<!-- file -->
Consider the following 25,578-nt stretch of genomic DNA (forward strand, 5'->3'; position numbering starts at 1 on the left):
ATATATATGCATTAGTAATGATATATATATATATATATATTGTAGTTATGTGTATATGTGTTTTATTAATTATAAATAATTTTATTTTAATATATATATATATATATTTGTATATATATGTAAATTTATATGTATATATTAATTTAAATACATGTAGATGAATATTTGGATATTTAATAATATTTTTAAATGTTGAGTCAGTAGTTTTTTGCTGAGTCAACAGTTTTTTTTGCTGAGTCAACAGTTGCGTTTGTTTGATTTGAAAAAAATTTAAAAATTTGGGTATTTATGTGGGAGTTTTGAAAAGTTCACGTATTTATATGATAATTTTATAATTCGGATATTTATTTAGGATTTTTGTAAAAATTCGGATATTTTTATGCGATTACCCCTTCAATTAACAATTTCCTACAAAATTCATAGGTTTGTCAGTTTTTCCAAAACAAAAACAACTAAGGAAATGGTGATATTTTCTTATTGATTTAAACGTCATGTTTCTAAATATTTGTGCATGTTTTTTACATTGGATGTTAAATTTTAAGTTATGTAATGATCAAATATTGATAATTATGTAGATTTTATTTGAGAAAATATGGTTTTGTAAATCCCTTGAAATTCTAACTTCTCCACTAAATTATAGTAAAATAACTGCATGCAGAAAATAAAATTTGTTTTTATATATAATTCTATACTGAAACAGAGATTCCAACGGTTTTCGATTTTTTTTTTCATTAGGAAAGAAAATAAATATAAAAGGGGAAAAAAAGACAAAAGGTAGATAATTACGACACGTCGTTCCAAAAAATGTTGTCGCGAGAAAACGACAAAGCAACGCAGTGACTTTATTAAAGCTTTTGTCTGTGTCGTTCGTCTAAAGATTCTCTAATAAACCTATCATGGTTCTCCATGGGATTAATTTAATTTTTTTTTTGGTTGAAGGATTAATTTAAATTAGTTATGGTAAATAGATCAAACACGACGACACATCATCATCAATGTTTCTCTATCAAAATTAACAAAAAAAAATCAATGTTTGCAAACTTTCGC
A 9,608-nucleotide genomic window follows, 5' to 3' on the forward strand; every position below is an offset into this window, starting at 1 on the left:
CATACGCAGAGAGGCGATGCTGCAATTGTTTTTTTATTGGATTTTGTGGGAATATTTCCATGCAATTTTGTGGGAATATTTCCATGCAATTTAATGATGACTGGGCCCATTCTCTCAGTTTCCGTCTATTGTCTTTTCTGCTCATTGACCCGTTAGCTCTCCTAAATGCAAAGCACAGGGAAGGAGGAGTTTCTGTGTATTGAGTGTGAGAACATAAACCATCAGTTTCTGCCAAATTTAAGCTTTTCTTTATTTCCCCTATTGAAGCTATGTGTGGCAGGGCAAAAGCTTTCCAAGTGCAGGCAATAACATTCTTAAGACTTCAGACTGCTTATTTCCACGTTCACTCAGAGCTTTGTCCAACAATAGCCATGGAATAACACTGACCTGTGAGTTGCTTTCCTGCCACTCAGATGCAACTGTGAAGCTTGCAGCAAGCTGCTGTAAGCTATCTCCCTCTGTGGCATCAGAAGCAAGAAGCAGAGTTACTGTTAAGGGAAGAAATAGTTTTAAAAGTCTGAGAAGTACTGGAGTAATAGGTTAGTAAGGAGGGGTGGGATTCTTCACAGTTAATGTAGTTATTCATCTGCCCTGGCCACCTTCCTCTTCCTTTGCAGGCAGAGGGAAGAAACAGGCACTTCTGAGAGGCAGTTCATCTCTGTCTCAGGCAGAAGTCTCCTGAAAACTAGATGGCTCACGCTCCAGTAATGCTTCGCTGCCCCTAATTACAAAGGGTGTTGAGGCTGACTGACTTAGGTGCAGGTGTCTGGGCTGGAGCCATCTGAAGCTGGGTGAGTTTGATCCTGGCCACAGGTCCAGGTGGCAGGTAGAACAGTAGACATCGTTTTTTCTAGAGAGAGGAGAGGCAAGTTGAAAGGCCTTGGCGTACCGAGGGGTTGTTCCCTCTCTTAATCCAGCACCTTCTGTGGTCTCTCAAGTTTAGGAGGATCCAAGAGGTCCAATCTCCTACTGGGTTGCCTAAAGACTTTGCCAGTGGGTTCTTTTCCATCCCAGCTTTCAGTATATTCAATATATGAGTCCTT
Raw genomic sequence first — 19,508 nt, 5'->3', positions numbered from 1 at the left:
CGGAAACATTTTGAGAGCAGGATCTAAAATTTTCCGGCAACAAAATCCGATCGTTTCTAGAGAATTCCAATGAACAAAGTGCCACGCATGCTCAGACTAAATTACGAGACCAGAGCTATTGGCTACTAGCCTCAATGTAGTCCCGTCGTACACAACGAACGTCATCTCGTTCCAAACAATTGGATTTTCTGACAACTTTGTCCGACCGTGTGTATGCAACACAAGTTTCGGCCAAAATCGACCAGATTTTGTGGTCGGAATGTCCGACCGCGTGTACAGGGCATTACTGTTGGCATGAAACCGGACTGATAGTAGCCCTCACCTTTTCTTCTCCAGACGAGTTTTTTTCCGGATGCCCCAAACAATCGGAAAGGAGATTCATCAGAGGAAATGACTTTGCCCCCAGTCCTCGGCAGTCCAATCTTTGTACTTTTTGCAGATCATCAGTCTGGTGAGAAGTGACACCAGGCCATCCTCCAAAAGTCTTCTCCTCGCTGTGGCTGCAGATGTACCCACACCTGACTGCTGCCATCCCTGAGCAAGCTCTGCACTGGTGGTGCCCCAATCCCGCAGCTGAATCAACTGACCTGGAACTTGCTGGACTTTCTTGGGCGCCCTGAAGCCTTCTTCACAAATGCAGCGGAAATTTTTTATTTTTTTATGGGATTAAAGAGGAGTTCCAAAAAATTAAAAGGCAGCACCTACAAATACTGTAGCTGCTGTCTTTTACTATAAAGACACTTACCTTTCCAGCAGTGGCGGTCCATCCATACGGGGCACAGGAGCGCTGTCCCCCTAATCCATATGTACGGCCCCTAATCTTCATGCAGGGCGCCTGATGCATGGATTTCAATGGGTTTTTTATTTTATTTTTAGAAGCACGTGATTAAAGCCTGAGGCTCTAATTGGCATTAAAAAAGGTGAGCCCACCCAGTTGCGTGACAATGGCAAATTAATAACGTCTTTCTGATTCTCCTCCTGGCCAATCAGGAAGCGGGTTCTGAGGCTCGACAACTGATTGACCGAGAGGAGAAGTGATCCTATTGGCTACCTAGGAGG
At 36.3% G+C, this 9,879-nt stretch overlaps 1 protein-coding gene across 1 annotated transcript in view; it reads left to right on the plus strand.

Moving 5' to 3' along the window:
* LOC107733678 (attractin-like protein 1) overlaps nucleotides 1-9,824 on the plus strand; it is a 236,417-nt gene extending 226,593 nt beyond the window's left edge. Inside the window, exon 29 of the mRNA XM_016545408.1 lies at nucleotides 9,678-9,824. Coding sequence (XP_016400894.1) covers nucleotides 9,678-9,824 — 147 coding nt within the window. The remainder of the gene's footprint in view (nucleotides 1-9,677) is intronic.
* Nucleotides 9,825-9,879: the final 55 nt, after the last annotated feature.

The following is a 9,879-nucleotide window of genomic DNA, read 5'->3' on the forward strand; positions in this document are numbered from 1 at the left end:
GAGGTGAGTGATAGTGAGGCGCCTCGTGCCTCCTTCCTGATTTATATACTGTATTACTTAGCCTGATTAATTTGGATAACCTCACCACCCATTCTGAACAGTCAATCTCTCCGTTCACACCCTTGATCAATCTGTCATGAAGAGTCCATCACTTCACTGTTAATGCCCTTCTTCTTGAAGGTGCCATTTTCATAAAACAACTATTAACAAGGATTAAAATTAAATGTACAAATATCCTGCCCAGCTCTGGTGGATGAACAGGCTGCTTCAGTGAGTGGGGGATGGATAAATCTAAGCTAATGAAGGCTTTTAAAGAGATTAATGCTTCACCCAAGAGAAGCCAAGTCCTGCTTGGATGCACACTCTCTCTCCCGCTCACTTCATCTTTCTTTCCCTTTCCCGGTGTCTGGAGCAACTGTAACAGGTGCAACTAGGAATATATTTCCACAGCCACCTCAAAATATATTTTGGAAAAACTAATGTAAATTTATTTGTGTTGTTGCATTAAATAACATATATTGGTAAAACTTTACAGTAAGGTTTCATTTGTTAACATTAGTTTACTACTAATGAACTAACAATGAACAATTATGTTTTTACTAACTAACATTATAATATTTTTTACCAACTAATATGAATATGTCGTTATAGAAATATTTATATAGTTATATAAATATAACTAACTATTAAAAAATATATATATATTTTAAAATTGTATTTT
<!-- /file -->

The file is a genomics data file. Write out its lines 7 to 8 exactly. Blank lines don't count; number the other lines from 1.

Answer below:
At 36.3% G+C, this 9,879-nt stretch overlaps 1 protein-coding gene across 1 annotated transcript in view; it reads left to right on the plus strand.

Moving 5' to 3' along the window: